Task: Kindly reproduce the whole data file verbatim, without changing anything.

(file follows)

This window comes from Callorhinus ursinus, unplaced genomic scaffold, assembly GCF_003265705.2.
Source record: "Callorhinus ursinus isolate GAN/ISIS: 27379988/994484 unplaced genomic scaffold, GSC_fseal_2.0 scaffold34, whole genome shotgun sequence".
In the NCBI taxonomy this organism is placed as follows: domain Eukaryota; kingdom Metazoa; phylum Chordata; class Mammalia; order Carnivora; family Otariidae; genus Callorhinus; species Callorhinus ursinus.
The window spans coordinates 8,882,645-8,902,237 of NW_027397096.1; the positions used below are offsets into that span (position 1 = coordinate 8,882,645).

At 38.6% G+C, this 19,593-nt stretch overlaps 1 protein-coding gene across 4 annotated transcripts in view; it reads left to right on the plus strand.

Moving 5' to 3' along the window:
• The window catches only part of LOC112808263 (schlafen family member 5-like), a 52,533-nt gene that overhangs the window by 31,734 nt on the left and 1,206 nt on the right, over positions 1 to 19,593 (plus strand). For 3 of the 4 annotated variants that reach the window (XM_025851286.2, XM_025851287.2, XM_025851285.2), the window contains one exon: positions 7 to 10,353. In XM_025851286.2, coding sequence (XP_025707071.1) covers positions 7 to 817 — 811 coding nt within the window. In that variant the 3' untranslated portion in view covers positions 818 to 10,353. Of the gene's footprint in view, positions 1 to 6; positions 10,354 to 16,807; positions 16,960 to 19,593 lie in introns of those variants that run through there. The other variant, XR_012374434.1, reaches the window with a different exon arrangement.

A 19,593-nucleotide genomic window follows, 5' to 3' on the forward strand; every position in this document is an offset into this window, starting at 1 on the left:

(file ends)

This window comes from Callorhinus ursinus, unplaced genomic scaffold, assembly GCF_003265705.2.
Source record: "Callorhinus ursinus isolate GAN/ISIS: 27379988/994484 unplaced genomic scaffold, GSC_fseal_2.0 scaffold34, whole genome shotgun sequence".
In the NCBI taxonomy this organism is placed as follows: domain Eukaryota; kingdom Metazoa; phylum Chordata; class Mammalia; order Carnivora; family Otariidae; genus Callorhinus; species Callorhinus ursinus.
The window spans coordinates 8,882,645-8,902,237 of NW_027397096.1; the positions used below are offsets into that span (position 1 = coordinate 8,882,645).

At 38.6% G+C, this 19,593-nt stretch overlaps 1 protein-coding gene across 4 annotated transcripts in view; it reads left to right on the plus strand.

Moving 5' to 3' along the window:
• The window catches only part of LOC112808263 (schlafen family member 5-like), a 52,533-nt gene that overhangs the window by 31,734 nt on the left and 1,206 nt on the right, over positions 1 to 19,593 (plus strand). For 3 of the 4 annotated variants that reach the window (XM_025851286.2, XM_025851287.2, XM_025851285.2), the window contains one exon: positions 7 to 10,353. In XM_025851286.2, coding sequence (XP_025707071.1) covers positions 7 to 817 — 811 coding nt within the window. In that variant the 3' untranslated portion in view covers positions 818 to 10,353. Of the gene's footprint in view, positions 1 to 6; positions 10,354 to 16,807; positions 16,960 to 19,593 lie in introns of those variants that run through there. The other variant, XR_012374434.1, reaches the window with a different exon arrangement.

A 19,593-nucleotide genomic window follows, 5' to 3' on the forward strand; every position in this document is an offset into this window, starting at 1 on the left: